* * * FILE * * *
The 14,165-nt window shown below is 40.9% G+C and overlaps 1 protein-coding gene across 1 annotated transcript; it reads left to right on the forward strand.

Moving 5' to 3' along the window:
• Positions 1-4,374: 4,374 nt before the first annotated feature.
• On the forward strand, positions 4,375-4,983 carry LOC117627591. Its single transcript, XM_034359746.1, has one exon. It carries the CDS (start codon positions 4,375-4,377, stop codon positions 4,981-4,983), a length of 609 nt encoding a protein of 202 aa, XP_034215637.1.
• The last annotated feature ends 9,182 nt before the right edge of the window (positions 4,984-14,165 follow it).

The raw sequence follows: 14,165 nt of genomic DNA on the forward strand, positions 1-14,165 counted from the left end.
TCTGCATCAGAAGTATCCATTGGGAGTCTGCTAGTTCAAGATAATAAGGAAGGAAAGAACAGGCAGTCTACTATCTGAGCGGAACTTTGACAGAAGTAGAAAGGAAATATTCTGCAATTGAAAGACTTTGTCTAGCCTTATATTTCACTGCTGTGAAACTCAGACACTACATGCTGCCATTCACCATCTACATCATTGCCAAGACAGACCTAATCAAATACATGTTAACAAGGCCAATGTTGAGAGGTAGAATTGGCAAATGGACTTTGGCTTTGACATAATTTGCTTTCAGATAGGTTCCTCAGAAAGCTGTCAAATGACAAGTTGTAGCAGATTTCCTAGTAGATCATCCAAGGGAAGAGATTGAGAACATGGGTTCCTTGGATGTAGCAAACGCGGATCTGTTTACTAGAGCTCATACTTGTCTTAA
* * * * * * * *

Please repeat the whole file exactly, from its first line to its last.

The 14,165-nt window shown below is 40.9% G+C and overlaps 1 protein-coding gene across 1 annotated transcript; it reads left to right on the forward strand.

Moving 5' to 3' along the window:
• Positions 1-4,374: 4,374 nt before the first annotated feature.
• On the forward strand, positions 4,375-4,983 carry LOC117627591. Its single transcript, XM_034359746.1, has one exon. It carries the CDS (start codon positions 4,375-4,377, stop codon positions 4,981-4,983), a length of 609 nt encoding a protein of 202 aa, XP_034215637.1.
• The last annotated feature ends 9,182 nt before the right edge of the window (positions 4,984-14,165 follow it).

The raw sequence follows: 14,165 nt of genomic DNA on the forward strand, positions 1-14,165 counted from the left end.
TCTGCATCAGAAGTATCCATTGGGAGTCTGCTAGTTCAAGATAATAAGGAAGGAAAGAACAGGCAGTCTACTATCTGAGCGGAACTTTGACAGAAGTAGAAAGGAAATATTCTGCAATTGAAAGACTTTGTCTAGCCTTATATTTCACTGCTGTGAAACTCAGACACTACATGCTGCCATTCACCATCTACATCATTGCCAAGACAGACCTAATCAAATACATGTTAACAAGGCCAATGTTGAGAGGTAGAATTGGCAAATGGACTTTGGCTTTGACATAATTTGCTTTCAGATAGGTTCCTCAGAAAGCTGTCAAATGACAAGTTGTAGCAGATTTCCTAGTAGATCATCCAAGGGAAGAGATTGAGAACATGGGTTCCTTGGATGTAGCAAACGCGGATCTGTTTACTAGAGCTCATACTTGTCTTAA